In direct contrast to what you wrote, Dino, I’ve heard a former Protestant pastor now Orthodox priest emphasize his ‘right’ to call someone he has judged, an “idiot”. His justification was a reference to Christ calling Pharisees “vipers”. His public justification was this, “If Christ called someone names, so can I”.
This doesn’t really jive with what you have emphasized, with regard to essentially the acceptance of another’s offensiveness, as a teaching of Christ. Obviously he hasn’t learned the lessons you bring to the table of discussion (and I wish he had learned them). But the point I’m trying to make is, I believe what has happened to him has a lot to do with the sheer superficiality of the learning that takes place in this culture. This isn’t a problem of an individual particularity, but a heavy culture-driven phenomenon and needs to be taken seriously and addressed firmly.
Please forgive me as I speak on this subject, in regard to trying to help others learn chemistry. There is an amazing corollary. Language is everything regarding attempting to understand chemical phenomena and needs to be coupled with a lived experience in the lab. I have seen students drive themselves nuts trying to understand the language of chemistry on a superficial level, and would rather latch on to some easy/fast and superficial algorithm than to have a firm (actually lived) understanding.
But the only way to help students arrive at that deeper meaning was to let them begin by looking at chemistry models themselves (I actually did this in class and didn’t invent this pedagogy), and using their own language in a structured setting, asked them to talk about what they saw. Although their language wasn’t always ‘spot on’, their awkward and sometimes faulty language choices were *my window* to talk about what they were experiencing and perceiving when they looked at and manipulated (physically and mentally) a chemistry model. This approach was simple, but the content of chemistry was not so simple, yet far more students ended up understanding the ‘deep’ concepts of chemistry with far greater means to appropriately and accurately transfer this knowledge to other areas and disciplines (this was rigidly confirmed) relative to a more ‘didactic’ teaching approach. Indeed, I didn’t attempt to pitch chemistry in a lecture format to drown students in my profundity. That honestly got them nowhere.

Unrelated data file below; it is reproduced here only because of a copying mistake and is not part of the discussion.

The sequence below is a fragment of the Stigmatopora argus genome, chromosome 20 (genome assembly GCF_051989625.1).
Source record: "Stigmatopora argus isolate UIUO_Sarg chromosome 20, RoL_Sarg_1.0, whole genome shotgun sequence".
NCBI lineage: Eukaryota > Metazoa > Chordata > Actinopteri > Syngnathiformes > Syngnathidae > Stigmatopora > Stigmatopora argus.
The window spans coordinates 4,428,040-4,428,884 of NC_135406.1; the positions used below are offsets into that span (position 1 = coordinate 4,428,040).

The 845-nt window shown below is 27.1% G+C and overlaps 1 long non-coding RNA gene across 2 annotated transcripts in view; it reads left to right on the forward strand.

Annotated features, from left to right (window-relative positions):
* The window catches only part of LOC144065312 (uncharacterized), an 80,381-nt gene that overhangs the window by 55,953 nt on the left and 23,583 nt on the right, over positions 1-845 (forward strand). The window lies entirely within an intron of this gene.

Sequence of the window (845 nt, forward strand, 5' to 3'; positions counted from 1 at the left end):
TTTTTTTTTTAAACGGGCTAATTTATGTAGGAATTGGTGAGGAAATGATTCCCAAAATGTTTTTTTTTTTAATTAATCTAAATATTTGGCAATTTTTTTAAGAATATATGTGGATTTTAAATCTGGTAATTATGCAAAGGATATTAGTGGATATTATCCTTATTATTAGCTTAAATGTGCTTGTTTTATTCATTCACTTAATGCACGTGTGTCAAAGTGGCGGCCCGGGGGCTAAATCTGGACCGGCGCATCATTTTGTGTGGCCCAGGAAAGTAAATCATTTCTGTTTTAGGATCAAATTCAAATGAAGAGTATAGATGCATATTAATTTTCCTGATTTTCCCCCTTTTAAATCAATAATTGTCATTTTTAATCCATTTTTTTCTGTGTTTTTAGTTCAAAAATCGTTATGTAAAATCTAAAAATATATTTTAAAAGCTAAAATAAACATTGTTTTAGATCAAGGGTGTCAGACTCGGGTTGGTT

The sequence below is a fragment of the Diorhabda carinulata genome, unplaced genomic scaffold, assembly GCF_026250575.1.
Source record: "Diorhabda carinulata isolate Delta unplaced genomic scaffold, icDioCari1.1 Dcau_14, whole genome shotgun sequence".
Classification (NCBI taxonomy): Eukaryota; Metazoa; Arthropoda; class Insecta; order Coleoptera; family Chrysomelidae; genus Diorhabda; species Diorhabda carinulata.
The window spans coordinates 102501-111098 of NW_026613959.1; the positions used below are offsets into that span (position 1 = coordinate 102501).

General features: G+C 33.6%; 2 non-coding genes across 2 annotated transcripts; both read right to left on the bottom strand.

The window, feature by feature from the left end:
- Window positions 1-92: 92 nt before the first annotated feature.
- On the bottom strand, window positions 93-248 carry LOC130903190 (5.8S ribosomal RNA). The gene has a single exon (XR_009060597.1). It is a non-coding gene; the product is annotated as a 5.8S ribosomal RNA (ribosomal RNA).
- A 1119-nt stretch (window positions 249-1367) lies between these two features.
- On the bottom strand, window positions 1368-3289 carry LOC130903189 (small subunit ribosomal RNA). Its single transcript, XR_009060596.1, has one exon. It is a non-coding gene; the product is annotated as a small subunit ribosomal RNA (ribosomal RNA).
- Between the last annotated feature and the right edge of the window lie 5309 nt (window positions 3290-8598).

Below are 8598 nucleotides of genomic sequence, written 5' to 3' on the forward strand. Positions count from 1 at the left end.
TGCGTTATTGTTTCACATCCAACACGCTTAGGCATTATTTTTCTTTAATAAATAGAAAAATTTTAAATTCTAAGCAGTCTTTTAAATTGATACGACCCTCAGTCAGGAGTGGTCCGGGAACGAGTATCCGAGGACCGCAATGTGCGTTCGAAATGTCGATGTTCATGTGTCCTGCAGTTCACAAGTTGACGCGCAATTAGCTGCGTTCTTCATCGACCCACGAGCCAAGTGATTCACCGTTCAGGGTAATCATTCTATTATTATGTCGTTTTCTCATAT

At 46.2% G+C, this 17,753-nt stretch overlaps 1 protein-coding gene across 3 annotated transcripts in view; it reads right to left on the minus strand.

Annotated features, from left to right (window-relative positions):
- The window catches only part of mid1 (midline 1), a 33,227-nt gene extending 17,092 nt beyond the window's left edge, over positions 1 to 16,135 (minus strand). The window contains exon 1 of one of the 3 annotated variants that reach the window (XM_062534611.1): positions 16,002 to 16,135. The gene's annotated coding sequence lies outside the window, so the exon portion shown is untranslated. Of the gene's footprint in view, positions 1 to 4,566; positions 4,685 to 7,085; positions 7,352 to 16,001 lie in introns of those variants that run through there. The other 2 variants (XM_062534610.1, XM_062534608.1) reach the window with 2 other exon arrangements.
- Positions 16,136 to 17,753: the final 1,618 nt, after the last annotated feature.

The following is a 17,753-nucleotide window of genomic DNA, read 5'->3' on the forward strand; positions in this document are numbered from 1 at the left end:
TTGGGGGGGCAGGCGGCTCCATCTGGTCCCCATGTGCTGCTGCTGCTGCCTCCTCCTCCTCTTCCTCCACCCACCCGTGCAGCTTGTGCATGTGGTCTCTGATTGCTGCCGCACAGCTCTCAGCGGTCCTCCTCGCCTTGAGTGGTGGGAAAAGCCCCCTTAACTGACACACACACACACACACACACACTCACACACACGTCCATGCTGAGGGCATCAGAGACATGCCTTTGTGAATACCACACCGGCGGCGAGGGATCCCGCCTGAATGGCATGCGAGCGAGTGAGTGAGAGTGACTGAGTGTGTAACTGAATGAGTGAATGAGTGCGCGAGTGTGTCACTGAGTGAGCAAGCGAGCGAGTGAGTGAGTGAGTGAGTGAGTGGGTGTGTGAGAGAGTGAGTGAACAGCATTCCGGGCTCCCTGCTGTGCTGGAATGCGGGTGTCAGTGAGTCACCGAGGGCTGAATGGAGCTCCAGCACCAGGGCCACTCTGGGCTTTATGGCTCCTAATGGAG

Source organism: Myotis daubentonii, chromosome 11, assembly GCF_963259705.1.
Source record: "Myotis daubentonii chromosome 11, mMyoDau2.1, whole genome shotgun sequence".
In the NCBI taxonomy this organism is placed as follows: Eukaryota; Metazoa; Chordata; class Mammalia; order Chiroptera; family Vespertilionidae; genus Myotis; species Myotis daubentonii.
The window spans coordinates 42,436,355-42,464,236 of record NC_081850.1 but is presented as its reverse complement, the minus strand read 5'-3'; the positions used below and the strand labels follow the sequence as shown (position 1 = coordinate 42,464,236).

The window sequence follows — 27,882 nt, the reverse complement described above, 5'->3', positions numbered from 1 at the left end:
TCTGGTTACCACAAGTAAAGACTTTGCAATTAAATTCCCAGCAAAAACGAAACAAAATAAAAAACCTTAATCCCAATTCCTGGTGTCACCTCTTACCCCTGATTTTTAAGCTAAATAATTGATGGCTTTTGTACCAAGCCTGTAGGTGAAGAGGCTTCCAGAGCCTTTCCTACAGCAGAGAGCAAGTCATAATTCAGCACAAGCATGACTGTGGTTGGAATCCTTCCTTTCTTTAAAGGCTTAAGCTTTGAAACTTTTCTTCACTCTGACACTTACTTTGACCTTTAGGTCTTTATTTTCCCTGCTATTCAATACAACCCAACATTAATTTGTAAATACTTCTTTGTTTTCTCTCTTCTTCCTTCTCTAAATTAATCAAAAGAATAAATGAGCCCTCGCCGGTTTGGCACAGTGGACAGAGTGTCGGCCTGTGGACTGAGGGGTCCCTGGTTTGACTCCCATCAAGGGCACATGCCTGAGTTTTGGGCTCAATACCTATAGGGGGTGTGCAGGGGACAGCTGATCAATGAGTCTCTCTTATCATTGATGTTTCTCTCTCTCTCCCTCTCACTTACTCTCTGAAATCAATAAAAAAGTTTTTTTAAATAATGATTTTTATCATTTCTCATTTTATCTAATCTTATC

Why do we translate the Bible, and prayers so badly? My take is this: One reason I believe, is that this culture knows a lot of in-family trauma. I don’t know if there are stats on this, but I can only fathom that the very reason that so much violence is considered acceptable, is because we have lived through such violence and destruction of our innocence at an early age, specifically by our would be protectors, our parents for example. I can’t help but see the abject need for Fr Stephen, to take the reality of this culture for what it is, along with the devastating influences of modernity on this culture, very seriously, even to the point of attenuating the *perceived* embedded acceptance of violence in the traditional language of the Church, so that it might rightly be understood in the correct context. In all honesty I do not perceive what Fr Stephen (forgive me Fr Stephen, I’m now referencing the milk analogy), as a ‘watered’ down version of Orthodoxy. Rather, it is a translation of Orthodoxy into a violent culture that needs to have the Life correctly and needfully explained, for what it actually is. (Please forgive me Agata, I don’t think this is about “strictness” either.—this is about proper translation)
Last, (forgive me this is another long one) regarding the discussion of “Thee and Thou” above, I was given the gift of being placed into a Quaker environment after the death of my parents, at age 17. As a teenager, there was a certain level of rebelliousness on my part that was treated “gently”. The elders spoke the “old language” using “Thee and “Thou”. I was really put off by this language. But slowly I realized that these terms were used with me when I was singly alone with the elder. For example, “would Thee like to have some of this tea?”. There was a tone of love and endearment that wasn’t feigned. I never used the language myself, though. Years later an elder was distraught with me and wrote me a letter asking me why I hadn’t written her. At the end of the letter, rather than using the words “will you write to me” she wrote, “would Thee write to me?”. If she had written the former, I’m fairly sure I would have given myself a number of excuses, still putting off writing (i.e. thinking I was too busy right now) but with the words of loving power, as I now see them in retrospect, I couldn’t help myself, I responded in love and wrote her a letter. This has everything to do with the experiences I had had with hearing these words in the context of love and grace. Without such prior experience I’m sure I would have been like everyone else here who think of the language as “distant”.
Please, forgive this long comment. I appreciate so much this conversation.